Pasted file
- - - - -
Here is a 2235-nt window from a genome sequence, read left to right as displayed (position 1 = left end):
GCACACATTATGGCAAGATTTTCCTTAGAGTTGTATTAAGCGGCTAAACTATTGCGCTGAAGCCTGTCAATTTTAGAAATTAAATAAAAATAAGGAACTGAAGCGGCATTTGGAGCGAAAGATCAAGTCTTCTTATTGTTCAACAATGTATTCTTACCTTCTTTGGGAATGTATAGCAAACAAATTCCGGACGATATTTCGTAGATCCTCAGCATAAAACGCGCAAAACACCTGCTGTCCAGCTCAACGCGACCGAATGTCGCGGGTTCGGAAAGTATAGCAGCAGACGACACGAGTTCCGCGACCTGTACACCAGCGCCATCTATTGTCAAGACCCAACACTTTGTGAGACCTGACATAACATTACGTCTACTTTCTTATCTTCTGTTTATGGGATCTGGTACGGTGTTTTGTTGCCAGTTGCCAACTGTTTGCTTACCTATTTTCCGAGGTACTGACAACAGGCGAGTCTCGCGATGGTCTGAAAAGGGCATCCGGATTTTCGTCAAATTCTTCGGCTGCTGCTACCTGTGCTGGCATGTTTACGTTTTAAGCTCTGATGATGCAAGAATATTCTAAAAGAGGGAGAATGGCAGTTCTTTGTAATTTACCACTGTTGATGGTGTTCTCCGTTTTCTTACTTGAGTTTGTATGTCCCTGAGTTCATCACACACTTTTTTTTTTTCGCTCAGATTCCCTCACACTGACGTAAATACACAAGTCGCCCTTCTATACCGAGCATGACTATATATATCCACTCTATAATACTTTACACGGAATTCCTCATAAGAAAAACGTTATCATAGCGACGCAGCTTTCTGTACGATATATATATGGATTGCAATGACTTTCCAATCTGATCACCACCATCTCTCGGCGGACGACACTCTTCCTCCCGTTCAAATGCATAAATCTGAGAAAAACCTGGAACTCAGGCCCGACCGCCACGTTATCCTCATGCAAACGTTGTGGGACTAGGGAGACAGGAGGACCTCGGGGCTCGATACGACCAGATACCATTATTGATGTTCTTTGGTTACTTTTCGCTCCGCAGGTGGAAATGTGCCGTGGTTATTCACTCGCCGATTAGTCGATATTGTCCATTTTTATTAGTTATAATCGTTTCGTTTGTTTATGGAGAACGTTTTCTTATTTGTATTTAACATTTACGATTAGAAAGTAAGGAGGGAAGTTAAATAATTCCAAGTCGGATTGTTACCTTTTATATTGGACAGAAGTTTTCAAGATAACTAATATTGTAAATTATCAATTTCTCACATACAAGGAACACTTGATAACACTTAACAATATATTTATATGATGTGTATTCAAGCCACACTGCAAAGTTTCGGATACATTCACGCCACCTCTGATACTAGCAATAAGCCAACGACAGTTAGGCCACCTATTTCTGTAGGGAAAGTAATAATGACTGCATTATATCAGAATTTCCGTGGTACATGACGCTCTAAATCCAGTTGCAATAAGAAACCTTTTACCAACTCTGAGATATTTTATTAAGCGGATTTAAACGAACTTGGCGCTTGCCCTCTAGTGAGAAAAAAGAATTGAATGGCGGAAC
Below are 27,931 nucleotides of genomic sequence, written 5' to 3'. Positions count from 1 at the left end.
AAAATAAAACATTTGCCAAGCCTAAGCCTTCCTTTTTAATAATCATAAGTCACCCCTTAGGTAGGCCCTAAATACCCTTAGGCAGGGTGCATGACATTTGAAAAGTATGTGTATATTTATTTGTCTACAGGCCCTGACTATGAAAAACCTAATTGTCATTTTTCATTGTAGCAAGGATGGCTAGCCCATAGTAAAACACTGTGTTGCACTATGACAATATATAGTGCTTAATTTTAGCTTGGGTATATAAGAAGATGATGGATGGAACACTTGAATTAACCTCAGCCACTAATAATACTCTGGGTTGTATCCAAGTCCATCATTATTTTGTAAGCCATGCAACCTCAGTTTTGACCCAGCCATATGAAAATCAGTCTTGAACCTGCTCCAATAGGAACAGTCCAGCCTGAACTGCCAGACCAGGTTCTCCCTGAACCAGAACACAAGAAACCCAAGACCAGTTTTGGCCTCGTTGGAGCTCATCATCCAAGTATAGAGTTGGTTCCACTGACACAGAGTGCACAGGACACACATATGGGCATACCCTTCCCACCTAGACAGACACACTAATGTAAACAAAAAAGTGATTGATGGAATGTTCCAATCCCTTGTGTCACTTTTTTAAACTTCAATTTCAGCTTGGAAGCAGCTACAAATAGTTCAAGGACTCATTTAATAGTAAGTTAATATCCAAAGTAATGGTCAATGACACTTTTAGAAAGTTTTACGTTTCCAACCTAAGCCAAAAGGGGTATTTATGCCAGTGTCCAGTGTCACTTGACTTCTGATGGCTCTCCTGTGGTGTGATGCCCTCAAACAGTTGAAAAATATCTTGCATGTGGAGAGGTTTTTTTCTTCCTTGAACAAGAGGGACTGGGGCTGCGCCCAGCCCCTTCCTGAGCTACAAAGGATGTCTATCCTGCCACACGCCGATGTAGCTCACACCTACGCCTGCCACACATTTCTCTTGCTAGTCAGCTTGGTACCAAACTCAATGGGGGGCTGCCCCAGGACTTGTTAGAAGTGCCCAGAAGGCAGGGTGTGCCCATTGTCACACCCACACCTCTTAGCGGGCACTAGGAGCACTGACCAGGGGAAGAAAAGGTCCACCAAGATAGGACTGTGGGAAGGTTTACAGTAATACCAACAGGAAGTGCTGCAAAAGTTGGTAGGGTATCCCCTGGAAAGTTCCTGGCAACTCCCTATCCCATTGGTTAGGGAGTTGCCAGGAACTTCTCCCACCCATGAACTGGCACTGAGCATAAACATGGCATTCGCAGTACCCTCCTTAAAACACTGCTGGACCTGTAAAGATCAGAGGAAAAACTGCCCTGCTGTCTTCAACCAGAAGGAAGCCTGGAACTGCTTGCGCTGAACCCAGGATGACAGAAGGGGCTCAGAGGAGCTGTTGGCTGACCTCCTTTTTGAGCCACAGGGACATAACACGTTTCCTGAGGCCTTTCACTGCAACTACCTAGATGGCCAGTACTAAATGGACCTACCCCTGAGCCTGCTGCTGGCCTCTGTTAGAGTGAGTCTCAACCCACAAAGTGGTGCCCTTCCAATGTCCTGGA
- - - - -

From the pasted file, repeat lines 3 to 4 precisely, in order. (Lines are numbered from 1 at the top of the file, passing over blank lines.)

Below are 27,931 nucleotides of genomic sequence, written 5' to 3'. Positions count from 1 at the left end.
AAAATAAAACATTTGCCAAGCCTAAGCCTTCCTTTTTAATAATCATAAGTCACCCCTTAGGTAGGCCCTAAATACCCTTAGGCAGGGTGCATGACATTTGAAAAGTATGTGTATATTTATTTGTCTACAGGCCCTGACTATGAAAAACCTAATTGTCATTTTTCATTGTAGCAAGGATGGCTAGCCCATAGTAAAACACTGTGTTGCACTATGACAATATATAGTGCTTAATTTTAGCTTGGGTATATAAGAAGATGATGGATGGAACACTTGAATTAACCTCAGCCACTAATAATACTCTGGGTTGTATCCAAGTCCATCATTATTTTGTAAGCCATGCAACCTCAGTTTTGACCCAGCCATATGAAAATCAGTCTTGAACCTGCTCCAATAGGAACAGTCCAGCCTGAACTGCCAGACCAGGTTCTCCCTGAACCAGAACACAAGAAACCCAAGACCAGTTTTGGCCTCGTTGGAGCTCATCATCCAAGTATAGAGTTGGTTCCACTGACACAGAGTGCACAGGACACACATATGGGCATACCCTTCCCACCTAGACAGACACACTAATGTAAACAAAAAAGTGATTGATGGAATGTTCCAATCCCTTGTGTCACTTTTTTAAACTTCAATTTCAGCTTGGAAGCAGCTACAAATAGTTCAAGGACTCATTTAATAGTAAGTTAATATCCAAAGTAATGGTCAATGACACTTTTAGAAAGTTTTACGTTTCCAACCTAAGCCAAAAGGGGTATTTATGCCAGTGTCCAGTGTCACTTGACTTCTGATGGCTCTCCTGTGGTGTGATGCCCTCAAACAGTTGAAAAATATCTTGCATGTGGAGAGGTTTTTTTCTTCCTTGAACAAGAGGGACTGGGGCTGCGCCCAGCCCCTTCCTGAGCTACAAAGGATGTCTATCCTGCCACACGCCGATGTAGCTCACACCTACGCCTGCCACACATTTCTCTTGCTAGTCAGCTTGGTACCAAACTCAATGGGGGGCTGCCCCAGGACTTGTTAGAAGTGCCCAGAAGGCAGGGTGTGCCCATTGTCACACCCACACCTCTTAGCGGGCACTAGGAGCACTGACCAGGGGAAGAAAAGGTCCACCAAGATAGGACTGTGGGAAGGTTTACAGTAATACCAACAGGAAGTGCTGCAAAAGTTGGTAGGGTATCCCCTGGAAAGTTCCTGGCAACTCCCTATCCCATTGGTTAGGGAGTTGCCAGGAACTTCTCCCACCCATGAACTGGCACTGAGCATAAACATGGCATTCGCAGTACCCTCCTTAAAACACTGCTGGACCTGTAAAGATCAGAGGAAAAACTGCCCTGCTGTCTTCAACCAGAAGGAAGCCTGGAACTGCTTGCGCTGAACCCAGGATGACAGAAGGGGCTCAGAGGAGCTGTTGGCTGACCTCCTTTTTGAGCCACAGGGACATAACACGTTTCCTGAGGCCTTTCACTGCAACTACCTAGATGGCCAGTACTAAATGGACCTACCCCTGAGCCTGCTGCTGGCCTCTGTTAGAGTGAGTCTCAACCCACAAAGTGGTGCCCTTCCAATGTCCTGGA